How JustAnswer Works:
  • Ask an Expert
    Experts are full of valuable knowledge and are ready to help with any question. Credentials confirmed by a Fortune 500 verification firm.
  • Get a Professional Answer
    Via email, text message, or notification as you wait on our site.
    Ask follow up questions if you need to.
  • 100% Satisfaction Guarantee
    Rate the answer you receive.
Ask Dr.Hans Your Own Question
Dr.Hans, Masters of Dental Surgery
Category: Dental
Satisfied Customers: 644
Experience:  11 years of clinical experience in diagnosing and treating problems in oral and dental health.
Type Your Dental Question Here...
Dr.Hans is online now
A new question is answered every 9 seconds

My #31 molar is cracked completely around base of tooth. I ...

This answer was rated:

My #31 molar is cracked completely around base of tooth. I found this out after experiencing terrible pain and thought I needed a root canal. When the endodentist got in to examine, he found the tooth extremely cracked and said it couldn''t be saved. He took out the nerves, closed it up, and sent me back to my dentist. He explained the tooth could be extracted and at same time a post put in for implant. I went back to my regular dentist who also concurred, sent me to noted periodontist who quoted me $3100 to extract tooth and immediately prepare area for implant! (My insurance covers none of this, except part of the extraction!) Is there another course I could possibly take?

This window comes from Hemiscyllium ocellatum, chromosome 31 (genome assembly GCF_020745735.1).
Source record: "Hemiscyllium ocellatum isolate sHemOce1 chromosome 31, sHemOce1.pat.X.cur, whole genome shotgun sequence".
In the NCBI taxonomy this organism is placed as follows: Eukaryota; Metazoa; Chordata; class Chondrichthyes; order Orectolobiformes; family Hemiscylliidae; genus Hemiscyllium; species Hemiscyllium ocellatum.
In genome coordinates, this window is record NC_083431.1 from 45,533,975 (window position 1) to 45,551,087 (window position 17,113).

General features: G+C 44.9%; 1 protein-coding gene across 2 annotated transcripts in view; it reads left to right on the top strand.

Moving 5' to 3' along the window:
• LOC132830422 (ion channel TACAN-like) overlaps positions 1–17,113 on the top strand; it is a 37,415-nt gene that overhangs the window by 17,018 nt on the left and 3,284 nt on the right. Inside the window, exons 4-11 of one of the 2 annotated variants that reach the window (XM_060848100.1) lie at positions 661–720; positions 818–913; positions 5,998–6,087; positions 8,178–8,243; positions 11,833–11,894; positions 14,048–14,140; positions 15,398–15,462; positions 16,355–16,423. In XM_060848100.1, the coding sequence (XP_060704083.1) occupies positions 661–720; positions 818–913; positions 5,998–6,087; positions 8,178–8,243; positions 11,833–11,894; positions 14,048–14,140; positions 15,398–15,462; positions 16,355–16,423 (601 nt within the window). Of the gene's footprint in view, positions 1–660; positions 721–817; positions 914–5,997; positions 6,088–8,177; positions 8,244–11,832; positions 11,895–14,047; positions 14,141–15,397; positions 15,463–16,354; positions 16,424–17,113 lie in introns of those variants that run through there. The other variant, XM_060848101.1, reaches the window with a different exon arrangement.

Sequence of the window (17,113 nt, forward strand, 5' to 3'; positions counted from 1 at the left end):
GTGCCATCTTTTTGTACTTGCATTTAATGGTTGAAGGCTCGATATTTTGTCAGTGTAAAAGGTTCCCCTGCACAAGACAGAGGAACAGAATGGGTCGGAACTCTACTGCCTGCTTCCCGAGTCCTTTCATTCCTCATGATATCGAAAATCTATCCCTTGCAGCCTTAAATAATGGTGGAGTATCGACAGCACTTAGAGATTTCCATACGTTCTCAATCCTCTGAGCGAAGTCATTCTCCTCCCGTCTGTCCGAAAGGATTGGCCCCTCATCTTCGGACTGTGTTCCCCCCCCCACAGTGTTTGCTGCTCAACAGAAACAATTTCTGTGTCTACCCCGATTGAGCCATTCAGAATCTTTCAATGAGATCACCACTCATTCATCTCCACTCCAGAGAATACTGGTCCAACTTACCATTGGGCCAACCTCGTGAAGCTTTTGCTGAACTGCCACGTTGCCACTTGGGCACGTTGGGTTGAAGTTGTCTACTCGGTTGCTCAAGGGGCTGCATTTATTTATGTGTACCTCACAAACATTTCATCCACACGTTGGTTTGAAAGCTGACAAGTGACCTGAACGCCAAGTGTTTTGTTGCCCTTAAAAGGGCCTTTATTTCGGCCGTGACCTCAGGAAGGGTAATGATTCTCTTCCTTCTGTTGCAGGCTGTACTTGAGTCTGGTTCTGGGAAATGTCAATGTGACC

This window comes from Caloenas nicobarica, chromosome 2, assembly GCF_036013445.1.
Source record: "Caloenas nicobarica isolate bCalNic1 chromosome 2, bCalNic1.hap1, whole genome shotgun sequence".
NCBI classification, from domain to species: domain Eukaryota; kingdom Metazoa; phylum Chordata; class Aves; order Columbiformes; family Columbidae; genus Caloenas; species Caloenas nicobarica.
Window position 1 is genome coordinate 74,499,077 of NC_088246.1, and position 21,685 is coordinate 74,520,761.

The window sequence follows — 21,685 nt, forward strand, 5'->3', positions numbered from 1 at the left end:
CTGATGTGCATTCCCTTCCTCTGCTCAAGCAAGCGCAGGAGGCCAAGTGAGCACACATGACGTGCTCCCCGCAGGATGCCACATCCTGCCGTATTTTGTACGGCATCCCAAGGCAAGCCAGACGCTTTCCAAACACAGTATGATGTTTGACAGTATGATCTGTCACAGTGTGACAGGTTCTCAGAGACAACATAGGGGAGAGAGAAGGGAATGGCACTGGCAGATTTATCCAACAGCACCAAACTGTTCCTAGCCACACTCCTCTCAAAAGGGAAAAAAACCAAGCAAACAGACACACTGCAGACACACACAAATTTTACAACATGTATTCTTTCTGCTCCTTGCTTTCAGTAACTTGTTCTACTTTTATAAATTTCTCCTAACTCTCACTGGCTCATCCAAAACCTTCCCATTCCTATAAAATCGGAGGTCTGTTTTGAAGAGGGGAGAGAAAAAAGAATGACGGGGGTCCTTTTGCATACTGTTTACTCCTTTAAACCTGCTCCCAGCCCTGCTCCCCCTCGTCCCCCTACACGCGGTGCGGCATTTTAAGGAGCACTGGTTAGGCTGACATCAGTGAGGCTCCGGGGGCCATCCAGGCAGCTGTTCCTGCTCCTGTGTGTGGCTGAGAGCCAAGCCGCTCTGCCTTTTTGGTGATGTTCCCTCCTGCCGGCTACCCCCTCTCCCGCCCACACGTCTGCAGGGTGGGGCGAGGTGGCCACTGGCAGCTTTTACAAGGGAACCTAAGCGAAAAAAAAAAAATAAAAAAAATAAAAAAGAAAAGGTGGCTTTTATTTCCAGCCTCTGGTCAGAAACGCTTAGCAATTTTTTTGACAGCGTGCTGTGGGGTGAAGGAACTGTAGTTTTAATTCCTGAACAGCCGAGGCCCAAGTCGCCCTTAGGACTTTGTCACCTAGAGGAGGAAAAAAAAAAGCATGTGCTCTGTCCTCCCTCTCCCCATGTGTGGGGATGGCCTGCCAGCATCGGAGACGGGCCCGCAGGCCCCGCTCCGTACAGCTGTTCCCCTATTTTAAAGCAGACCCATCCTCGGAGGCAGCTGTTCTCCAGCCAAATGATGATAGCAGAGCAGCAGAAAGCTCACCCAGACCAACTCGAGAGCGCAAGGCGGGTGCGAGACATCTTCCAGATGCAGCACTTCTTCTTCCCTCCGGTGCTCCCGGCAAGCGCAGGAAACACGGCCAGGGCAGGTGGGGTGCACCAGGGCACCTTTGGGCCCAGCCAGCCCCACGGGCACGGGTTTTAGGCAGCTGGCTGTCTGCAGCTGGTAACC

Welcome to just answer.

If the there is extensive loss of tooth structure and the crack in the tooth is vertical(across the tooth divding it into two halves) than it is difficult to restore this tooth and extraction is advisable.

I can understand that procedures such as implants will not be covered by your dental insurances as it comes under the cosmetic procedures as there are other less expensive dental procedures that will replace missing teeth besides implants, the dental insurance companies only pay for the least costly options.

Please remember that after extraction it is very important to replace that missing molar.If the gum area is left empty there are chances of the adjacent teeth drifting into that area,this is called as pathologic tooth migration.Soft tissue forces of the tongue, cheeks, and lips are known to cause tooth movement and in some situations can cause pathologic tooth migration.Eruption forces sometimes play a role in its etiology as there is some tooth movement taking place throughout the age,The drifting teeth become crooked and misaligned making them more prone to decay because they are harder to keep clean.

Look at the link:

Over the course of time one can also see receeded gums.We have two molars on each side ..the need of second one wouldnt have arised if we could just worked well with one.
Molars bear all the forces of mastication and are the most functional and essential teeth in the oral cavity.
Its also great to know that you have maintained your oral hyiegine and your gums/teeth are in good shape!!

After extraction you can go in for options like bridges or removable partial denture for your missing molars,There cost is less and if well fabricated and placed give good results.

You can contact your dental associations for help who can guide you well.Here is the link for there address and contact details
You can also approach dental schools in and around your city and seek the treatment from there,The cost of treatment is much less a compared to any private practioner.